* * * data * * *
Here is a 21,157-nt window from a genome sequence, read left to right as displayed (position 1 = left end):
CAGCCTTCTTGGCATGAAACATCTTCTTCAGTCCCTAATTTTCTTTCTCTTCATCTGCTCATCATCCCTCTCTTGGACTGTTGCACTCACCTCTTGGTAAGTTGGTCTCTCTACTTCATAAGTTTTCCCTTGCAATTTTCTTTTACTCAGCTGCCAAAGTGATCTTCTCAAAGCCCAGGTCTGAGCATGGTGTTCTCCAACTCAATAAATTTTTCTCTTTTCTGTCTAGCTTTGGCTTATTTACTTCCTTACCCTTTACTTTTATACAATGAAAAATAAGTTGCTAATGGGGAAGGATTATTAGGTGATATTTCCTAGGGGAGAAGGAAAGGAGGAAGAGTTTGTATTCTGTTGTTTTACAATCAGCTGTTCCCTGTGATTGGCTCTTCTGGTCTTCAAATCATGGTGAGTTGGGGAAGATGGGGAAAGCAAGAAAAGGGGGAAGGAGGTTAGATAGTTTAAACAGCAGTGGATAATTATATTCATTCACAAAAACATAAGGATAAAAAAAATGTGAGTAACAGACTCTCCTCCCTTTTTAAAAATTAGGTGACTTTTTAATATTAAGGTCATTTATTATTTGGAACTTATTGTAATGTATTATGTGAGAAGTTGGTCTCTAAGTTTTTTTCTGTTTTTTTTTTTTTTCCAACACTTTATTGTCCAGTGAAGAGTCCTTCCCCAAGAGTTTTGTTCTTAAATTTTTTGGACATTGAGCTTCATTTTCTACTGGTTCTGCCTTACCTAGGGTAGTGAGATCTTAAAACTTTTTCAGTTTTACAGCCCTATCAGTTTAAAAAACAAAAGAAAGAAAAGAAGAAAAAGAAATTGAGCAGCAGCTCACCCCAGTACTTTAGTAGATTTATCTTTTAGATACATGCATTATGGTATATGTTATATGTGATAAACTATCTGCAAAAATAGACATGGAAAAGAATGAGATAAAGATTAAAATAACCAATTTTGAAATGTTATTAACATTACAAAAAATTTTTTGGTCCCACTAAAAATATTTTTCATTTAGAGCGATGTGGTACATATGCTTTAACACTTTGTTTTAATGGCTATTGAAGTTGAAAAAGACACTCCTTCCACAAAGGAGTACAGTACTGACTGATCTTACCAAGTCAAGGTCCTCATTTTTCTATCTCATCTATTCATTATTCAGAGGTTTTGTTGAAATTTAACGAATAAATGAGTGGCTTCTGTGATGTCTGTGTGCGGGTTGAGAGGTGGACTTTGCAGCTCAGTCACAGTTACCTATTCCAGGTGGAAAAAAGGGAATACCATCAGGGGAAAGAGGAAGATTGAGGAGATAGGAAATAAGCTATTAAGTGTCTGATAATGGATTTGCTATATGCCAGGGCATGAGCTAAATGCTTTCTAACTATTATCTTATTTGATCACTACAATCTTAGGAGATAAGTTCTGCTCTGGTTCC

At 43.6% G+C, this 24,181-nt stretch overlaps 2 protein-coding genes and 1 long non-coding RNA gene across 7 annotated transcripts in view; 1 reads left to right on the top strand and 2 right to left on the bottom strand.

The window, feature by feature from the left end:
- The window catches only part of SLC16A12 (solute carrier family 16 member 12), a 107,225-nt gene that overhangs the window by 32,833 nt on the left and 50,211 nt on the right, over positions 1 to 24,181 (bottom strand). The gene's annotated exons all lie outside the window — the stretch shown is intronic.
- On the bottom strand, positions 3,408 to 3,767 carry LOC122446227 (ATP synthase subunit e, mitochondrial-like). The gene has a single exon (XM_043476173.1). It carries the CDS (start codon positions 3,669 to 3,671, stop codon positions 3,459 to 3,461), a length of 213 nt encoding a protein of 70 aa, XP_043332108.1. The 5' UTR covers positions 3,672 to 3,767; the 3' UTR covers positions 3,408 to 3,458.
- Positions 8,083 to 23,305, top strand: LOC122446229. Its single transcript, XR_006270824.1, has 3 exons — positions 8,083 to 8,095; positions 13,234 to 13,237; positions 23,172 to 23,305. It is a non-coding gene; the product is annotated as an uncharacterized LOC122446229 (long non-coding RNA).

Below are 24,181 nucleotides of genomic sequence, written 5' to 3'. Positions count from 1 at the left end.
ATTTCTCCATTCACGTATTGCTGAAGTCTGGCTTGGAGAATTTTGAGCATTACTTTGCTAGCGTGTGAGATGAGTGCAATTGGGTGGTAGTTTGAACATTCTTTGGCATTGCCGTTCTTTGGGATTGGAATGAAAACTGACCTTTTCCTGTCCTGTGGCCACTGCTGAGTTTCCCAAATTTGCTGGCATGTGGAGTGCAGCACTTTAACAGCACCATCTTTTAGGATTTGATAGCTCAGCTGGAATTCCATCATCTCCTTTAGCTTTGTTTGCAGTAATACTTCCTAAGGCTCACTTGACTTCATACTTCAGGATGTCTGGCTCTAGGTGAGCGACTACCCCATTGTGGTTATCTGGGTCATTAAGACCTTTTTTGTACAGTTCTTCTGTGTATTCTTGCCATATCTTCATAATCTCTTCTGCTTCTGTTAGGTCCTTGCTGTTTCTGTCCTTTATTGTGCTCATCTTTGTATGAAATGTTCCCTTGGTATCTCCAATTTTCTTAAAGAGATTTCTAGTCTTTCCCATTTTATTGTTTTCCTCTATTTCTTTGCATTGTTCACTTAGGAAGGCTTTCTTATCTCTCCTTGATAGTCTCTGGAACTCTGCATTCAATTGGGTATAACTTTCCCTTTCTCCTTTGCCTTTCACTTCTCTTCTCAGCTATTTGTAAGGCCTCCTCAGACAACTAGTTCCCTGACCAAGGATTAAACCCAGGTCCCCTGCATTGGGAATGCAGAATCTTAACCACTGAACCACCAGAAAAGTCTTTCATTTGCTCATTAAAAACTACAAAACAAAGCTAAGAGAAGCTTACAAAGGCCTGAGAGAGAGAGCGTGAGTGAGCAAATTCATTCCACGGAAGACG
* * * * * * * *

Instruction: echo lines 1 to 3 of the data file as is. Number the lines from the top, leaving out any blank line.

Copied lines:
Here is a 21,157-nt window from a genome sequence, read left to right as displayed (position 1 = left end):
CAGCCTTCTTGGCATGAAACATCTTCTTCAGTCCCTAATTTTCTTTCTCTTCATCTGCTCATCATCCCTCTCTTGGACTGTTGCACTCACCTCTTGGTAAGTTGGTCTCTCTACTTCATAAGTTTTCCCTTGCAATTTTCTTTTACTCAGCTGCCAAAGTGATCTTCTCAAAGCCCAGGTCTGAGCATGGTGTTCTCCAACTCAATAAATTTTTCTCTTTTCTGTCTAGCTTTGGCTTATTTACTTCCTTACCCTTTACTTTTATACAATGAAAAATAAGTTGCTAATGGGGAAGGATTATTAGGTGATATTTCCTAGGGGAGAAGGAAAGGAGGAAGAGTTTGTATTCTGTTGTTTTACAATCAGCTGTTCCCTGTGATTGGCTCTTCTGGTCTTCAAATCATGGTGAGTTGGGGAAGATGGGGAAAGCAAGAAAAGGGGGAAGGAGGTTAGATAGTTTAAACAGCAGTGGATAATTATATTCATTCACAAAAACATAAGGATAAAAAAAATGTGAGTAACAGACTCTCCTCCCTTTTTAAAAATTAGGTGACTTTTTAATATTAAGGTCATTTATTATTTGGAACTTATTGTAATGTATTATGTGAGAAGTTGGTCTCTAAGTTTTTTTCTGTTTTTTTTTTTTTTCCAACACTTTATTGTCCAGTGAAGAGTCCTTCCCCAAGAGTTTTGTTCTTAAATTTTTTGGACATTGAGCTTCATTTTCTACTGGTTCTGCCTTACCTAGGGTAGTGAGATCTTAAAACTTTTTCAGTTTTACAGCCCTATCAGTTTAAAAAACAAAAGAAAGAAAAGAAGAAAAAGAAATTGAGCAGCAGCTCACCCCAGTACTTTAGTAGATTTATCTTTTAGATACATGCATTATGGTATATGTTATATGTGATAAACTATCTGCAAAAATAGACATGGAAAAGAATGAGATAAAGATTAAAATAACCAATTTTGAAATGTTATTAACATTACAAAAAATTTTTTGGTCCCACTAAAAATATTTTTCATTTAGAGCGATGTGGTACATATGCTTTAACACTTTGTTTTAATGGCTATTGAAGTTGAAAAAGACACTCCTTCCACAAAGGAGTACAGTACTGACTGATCTTACCAAGTCAAGGTCCTCATTTTTCTATCTCATCTATTCATTATTCAGAGGTTTTGTTGAAATTTAACGAATAAATGAGTGGCTTCTGTGATGTCTGTGTGCGGGTTGAGAGGTGGACTTTGCAGCTCAGTCACAGTTACCTATTCCAGGTGGAAAAAAGGGAATACCATCAGGGGAAAGAGGAAGATTGAGGAGATAGGAAATAAGCTATTAAGTGTCTGATAATGGATTTGCTATATGCCAGGGCATGAGCTAAATGCTTTCTAACTATTATCTTATTTGATCACTACAATCTTAGGAGATAAGTTCTGCTCTGGTTCC

At 43.6% G+C, this 24,181-nt stretch overlaps 2 protein-coding genes and 1 long non-coding RNA gene across 7 annotated transcripts in view; 1 reads left to right on the top strand and 2 right to left on the bottom strand.